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The regulatory perspective — Product governance regime for financial products

The Treasury Laws Amendment (Design and Distribution Obligations and Product Intervention Powers) Bill 2018 was introduced into Parliament on 20 September 2018.

The bill will introduce a governance regime for the design and distribution of financial products, increasing accountability on firms.

The new regime was recommended by the Financial System Inquiry, which highlighted problems with products not meeting the needs of consumers who purchased them, and the potential for improvement in the product design phase.

The bill will also introduce a new intervention power for ASIC focussed on reducing the risk of significant detriment to consumers.

Better outcomes for consumers

ASIC’s vision is for a fair, strong and efficient financial system for all Australians.

We have welcomed the Government’s decision to introduce the bill, which will implement a number of measures that will promote better, fairer outcomes for consumers in the financial services industry.

Design and distribution obligations

The design and distribution obligations are a principles-based product governance framework that will require issuers and distributors of financial products to appropriately design, market and distribute financial products.

Firms will need to consider the type of consumer whose financial needs would be addressed by buying the product, and the distribution channel best suited to reaching the target market. These are important principles that are not covered by existing laws.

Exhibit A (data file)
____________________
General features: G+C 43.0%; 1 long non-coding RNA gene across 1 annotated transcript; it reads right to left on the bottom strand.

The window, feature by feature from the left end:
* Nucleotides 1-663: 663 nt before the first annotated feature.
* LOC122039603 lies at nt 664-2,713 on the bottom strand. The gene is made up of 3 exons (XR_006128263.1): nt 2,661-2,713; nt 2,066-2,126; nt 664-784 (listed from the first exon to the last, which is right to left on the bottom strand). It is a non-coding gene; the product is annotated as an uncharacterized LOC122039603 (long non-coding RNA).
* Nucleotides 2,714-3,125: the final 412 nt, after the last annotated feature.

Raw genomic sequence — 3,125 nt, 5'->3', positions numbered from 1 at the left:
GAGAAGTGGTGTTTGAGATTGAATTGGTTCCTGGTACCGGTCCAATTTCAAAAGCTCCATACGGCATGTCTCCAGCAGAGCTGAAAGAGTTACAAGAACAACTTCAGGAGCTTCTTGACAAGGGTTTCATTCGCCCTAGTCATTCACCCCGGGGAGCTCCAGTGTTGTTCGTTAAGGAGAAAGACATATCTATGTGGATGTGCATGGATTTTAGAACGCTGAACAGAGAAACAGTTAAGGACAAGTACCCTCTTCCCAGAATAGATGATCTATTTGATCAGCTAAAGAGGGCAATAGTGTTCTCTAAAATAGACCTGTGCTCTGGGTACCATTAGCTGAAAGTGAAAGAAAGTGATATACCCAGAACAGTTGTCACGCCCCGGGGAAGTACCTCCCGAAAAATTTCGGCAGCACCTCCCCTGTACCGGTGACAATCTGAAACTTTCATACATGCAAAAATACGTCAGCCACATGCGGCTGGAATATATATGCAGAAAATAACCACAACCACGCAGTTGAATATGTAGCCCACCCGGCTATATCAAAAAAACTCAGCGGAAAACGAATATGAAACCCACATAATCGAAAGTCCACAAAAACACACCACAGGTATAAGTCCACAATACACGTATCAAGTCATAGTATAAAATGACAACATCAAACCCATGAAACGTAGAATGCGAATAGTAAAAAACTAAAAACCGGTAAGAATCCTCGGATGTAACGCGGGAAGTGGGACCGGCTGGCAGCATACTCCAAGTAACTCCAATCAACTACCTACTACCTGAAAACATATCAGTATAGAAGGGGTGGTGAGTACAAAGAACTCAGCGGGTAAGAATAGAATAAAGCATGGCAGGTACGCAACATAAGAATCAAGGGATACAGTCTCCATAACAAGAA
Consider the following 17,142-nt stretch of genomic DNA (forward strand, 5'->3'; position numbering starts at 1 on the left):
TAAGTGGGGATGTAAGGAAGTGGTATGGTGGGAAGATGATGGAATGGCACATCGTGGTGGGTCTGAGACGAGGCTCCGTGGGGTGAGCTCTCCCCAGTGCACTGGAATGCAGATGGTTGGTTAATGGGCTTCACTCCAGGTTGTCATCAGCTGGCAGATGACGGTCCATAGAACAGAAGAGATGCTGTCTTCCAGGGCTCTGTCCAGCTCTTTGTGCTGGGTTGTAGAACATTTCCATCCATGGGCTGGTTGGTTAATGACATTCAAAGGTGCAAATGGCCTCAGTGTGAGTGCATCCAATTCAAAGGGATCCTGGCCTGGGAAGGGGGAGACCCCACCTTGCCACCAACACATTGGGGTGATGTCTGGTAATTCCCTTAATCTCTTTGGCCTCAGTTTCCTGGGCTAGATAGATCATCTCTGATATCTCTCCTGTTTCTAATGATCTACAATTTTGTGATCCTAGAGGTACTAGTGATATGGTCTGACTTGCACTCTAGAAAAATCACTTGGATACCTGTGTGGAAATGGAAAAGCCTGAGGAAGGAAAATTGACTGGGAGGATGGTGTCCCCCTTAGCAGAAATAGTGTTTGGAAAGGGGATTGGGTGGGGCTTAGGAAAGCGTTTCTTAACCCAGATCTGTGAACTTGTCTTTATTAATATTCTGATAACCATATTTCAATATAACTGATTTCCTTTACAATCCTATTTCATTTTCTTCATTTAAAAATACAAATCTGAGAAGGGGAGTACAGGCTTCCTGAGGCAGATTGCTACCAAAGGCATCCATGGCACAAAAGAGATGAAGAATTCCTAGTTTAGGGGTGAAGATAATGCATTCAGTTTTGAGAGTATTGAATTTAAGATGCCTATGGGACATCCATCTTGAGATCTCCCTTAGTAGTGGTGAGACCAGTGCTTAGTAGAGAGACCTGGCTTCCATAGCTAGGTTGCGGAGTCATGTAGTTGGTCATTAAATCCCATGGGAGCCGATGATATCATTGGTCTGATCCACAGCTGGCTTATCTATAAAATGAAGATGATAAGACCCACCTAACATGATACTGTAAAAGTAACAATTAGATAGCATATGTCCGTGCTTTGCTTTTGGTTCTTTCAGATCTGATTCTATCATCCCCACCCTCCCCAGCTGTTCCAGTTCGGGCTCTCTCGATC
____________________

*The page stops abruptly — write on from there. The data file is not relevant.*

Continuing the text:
The regime will impose requirements on firms to:

  • define an appropriate target market for the financial products they design
  • target distribution to consumers within the target market
  • review target markets and approaches to distribution if problems arise.

ASIC must be notified if there is a significant dealing in the product that is not consistent with the target market determination. ASIC will also be given new powers to obtain necessary information.

These reforms signal that responsibility for good consumer outcomes runs right through the supply chain.

How will these reforms improve ASIC’s toolkit?

The new product governance regime recognises that further measures are needed to address market problems where a traditional disclosure approach is not working. The explanatory memorandum to the bill notes that:

‘disclosure can be ineffective for a number of reasons, including consumer disengagement, complexity of documents and products, behavioural biases, misaligned interests and low financial literacy. The availability of financial advice may not be sufficient to overcome these issues. A consumer may not seek financial advice or may receive poor-quality advice.

We consider these reforms to be an opportunity to complement disclosure as a regulatory tool. In many cases, disclosure is necessary but not sufficient to deliver optimal regulatory outcomes. The product governance regime will increase the accountability of issuers and distributors across the product life cycle and impose on firms greater responsibility for the design and targeted distribution of products. Taken together with the proposed product intervention power, these reforms will facilitate ASIC taking a broader regulatory approach to improve standards in the financial services sector, in the interests of consumers.

ASIC’s expectations on firms

The product governance regime underlines the importance of firms taking steps to create a culture that focuses on accountability for consumer outcomes.

If firms embrace the reforms to implement a robust product governance framework in their businesses, the result should be a financial services industry that is more customer-focused across the whole product lifecycle.

We think these reforms will help rebuild trust and confidence in the financial system as a whole.

If firms are slow to change, ASIC will be empowered to proactively deal with the problems that arise.

Material published in Governance Directions is copyright and may not be reproduced without permission. The views expressed therein are those of the author and not of Governance Institute of Australia. All views and opinions are provided as general commentary only and should not be relied upon in place of specific accounting, legal or other professional advice.

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